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Dead medium: Scriabin's Color Organ
From: (Philip Downey)

Source(s): The Lives of the Great Composers, by Harold C. Schonberg. 1970. George J. McLeod Limited.
ISBN 0 393 02146 7

"...Scriabin considered 'The Divine Poem' the turning point in his career. "This was the first time I found light in music, the first time I knew intoxication, flight, the breathlessness of happiness." His scores became peppered with such markings as "Luminously and more and more flashing." It might be that Scriabin also suffered from a rare genetic peculiarity known as synesthesia, in which sound is translated directly into color. People with synesthesia cannot hear music without seeing colors...

"...Faubion Bowers relates in his biography of the composer, 'he overflowed with plans. He spoke of tactile symphonies. He called incense an art which joins earth and heaven. He described the 'Mysterium' [a work about which Scriabin had been thinking for many years). He explained this great final, cataclysmic opus as synthesizing all the arts, loading all senses into a hypnoidal, many-media extravaganza of sound, sight, smell, feel, dance, decor, orchestra, piano, singers, light, sculptures, colors, visions...'

" work was the Fifth Symphony, which Scriabin named 'Prometheus: The Poem of Fire.' This had an elaborate program, ending with the world's beginning and a cosmic dance of the atoms. In addition to the full symphony orchestra, 'Prometheus' used a piano, a chorus, and a color organ. It was Scriabin's first actual attempt to synthesize music and colors, and he worked out a chart:

Note Vibrations per second Color

C 256 Red

C sharp 277 Violet

D 298 Yellow

D sharp 319 Glint of Steel

E 341 Pearly white and shimmer of moonlight

F 362 Deep red

F sharp 383 Bright blue

G 405 Rosy orange

G sharp 426 Purple

A 447 Green

A sharp 469 Glint of steel (for some

reason, the same as

D sharp)

B 490 Pearly blue

"Koussevitzky conducted the world premiere of 'Prometheus' in Moscow, on March

2, 1911. But there was no color organ; the instrument turned out to be

impractical and was dropped....Scriabin spent a great deal of time working on

the 'Mysterium'--not composing any music, but thinking about its locale and the

extramusical accompaniments to the spectacle. The 'Mysterium' involved the end

of the world and the creation of a new race of man. At the climax of the

'Mysterium' the walls of the universe would cave in. 'I shall not die,' Scriabin

said. "I shall suffocate in ecstasy after the 'Mysterium'*."...He wanted his

'Mysterium' to be performed in a temple in India, a temple hemispherical in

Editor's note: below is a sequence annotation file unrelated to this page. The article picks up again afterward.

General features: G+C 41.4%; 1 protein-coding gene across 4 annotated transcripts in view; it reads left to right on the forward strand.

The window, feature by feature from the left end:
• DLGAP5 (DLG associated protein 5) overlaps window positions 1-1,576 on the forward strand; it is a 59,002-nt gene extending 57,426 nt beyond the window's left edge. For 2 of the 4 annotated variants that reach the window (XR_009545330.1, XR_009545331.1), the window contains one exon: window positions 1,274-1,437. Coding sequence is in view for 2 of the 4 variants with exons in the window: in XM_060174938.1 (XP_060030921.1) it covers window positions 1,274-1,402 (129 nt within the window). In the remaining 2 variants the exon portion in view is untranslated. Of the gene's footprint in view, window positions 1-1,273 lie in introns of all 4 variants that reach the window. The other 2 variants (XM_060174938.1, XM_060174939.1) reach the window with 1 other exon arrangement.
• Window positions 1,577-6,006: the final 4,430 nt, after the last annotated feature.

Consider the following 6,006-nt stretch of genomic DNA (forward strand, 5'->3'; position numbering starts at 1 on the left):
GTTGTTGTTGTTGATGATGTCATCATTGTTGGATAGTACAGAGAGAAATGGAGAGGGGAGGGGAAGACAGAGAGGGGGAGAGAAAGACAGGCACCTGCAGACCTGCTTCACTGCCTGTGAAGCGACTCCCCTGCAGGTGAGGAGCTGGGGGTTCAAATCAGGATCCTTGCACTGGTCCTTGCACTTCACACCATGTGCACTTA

shape. As Bowers describes the 'Mysterium':

'Bells suspended from the clouds in the sky would summon the spectators from all

over the world. The performance was to take place in a holy temple to be built

in India. A reflecting pool of water would complete the divinity of the half-

circle stage. Spectators would sit in tiers across the water. Those in the

balconies would be the least spiritually advanced. The seating was strictly

graded, ranking radially from the center of the stage, where Scriabin would sit

at the piano, surrounded by hosts of instruments, singers, dancers. The entire

group was to be permeated continually with movement, and costumed speakers

reciting the text in processions and parades would form parts of the action. The

choreography would include glances, looks, eye motions, touches of the hands,

odors of both pleasant perfumes and acrid smokes, frankincense and myrrh.

Pillars of incense would form part of the scenery. Lights, fires, and constantly

changing lighting effects would pervade the cast and audience, each to number in

the thousands. This prefaces the final 'Mysterium' and prepares people for their

ultimate dissolution in ecstasy.'

"Goodness knows how far Scriabin would have gone with the project....But

Scriabin died while all of the Mysterium was in his head. He died in a

ridiculous manner. People like him should go up in a blaze of fire. Scriabin

died from blood poisoning, the result of a carbuncle on his lip."

(((Philip notes: *1. He did compose a piece called 'The Poem of Ecstasy'. 2. For

many years classical musicians debated whether the note 'A' should be tuned to

435 or 440 cycles per second. 440 won and is an almost universal standard today.

It is interesting that Scriabin chose neither. Perhaps it somehow affected his

color perception?)))